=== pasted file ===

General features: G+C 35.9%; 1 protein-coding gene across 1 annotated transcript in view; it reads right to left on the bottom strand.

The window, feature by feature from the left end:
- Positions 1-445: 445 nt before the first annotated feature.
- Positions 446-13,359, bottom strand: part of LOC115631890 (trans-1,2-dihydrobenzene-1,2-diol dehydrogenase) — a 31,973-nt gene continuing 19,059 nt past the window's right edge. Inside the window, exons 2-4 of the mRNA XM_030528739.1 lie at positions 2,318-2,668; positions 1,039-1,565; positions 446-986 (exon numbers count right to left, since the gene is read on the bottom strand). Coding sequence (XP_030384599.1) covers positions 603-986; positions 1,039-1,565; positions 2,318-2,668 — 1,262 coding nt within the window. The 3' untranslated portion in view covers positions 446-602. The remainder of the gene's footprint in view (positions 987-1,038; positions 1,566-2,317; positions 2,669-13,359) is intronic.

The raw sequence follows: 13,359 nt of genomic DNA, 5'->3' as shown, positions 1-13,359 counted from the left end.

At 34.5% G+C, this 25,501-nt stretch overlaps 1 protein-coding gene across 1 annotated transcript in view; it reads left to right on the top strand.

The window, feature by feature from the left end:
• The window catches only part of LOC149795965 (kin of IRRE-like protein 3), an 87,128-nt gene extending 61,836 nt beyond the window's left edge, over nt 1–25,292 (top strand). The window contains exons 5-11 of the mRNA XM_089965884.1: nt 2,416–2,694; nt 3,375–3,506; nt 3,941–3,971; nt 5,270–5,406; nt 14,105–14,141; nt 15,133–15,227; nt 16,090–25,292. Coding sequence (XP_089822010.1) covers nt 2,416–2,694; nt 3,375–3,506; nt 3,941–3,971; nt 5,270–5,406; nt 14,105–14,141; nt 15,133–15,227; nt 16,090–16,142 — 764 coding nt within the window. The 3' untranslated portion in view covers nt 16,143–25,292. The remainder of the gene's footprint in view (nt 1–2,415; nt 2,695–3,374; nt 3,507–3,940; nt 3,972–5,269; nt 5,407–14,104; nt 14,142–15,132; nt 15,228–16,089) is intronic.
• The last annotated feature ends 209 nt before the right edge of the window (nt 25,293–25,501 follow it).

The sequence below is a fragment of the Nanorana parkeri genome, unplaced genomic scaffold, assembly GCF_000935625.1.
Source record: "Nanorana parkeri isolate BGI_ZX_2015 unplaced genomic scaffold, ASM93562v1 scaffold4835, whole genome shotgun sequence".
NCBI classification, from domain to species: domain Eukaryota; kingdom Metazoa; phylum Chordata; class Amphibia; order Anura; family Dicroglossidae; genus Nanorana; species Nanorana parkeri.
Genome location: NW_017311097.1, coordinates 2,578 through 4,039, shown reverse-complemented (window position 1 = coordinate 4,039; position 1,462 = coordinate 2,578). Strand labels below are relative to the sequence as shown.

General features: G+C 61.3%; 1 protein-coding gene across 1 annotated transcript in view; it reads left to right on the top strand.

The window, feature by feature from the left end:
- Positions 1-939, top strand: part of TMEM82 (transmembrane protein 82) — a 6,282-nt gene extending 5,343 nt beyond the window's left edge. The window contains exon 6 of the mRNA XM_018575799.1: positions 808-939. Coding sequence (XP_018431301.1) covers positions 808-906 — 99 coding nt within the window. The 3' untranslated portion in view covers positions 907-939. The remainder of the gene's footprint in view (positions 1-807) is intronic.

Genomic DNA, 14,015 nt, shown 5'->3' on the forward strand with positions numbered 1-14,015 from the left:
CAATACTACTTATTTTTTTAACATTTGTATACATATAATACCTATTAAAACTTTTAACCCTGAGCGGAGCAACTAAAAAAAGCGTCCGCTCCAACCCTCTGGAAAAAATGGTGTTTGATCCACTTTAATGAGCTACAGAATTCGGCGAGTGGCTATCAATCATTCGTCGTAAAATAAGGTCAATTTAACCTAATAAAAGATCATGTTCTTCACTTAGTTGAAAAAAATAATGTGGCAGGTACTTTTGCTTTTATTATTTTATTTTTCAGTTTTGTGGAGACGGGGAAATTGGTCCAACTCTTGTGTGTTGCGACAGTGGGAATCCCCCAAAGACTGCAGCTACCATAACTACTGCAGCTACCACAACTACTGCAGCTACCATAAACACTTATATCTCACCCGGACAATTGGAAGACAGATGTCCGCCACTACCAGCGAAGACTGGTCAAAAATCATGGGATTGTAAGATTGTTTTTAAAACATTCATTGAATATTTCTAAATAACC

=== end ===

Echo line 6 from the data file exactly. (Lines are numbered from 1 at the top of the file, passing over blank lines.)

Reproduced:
At 34.5% G+C, this 25,501-nt stretch overlaps 1 protein-coding gene across 1 annotated transcript in view; it reads left to right on the top strand.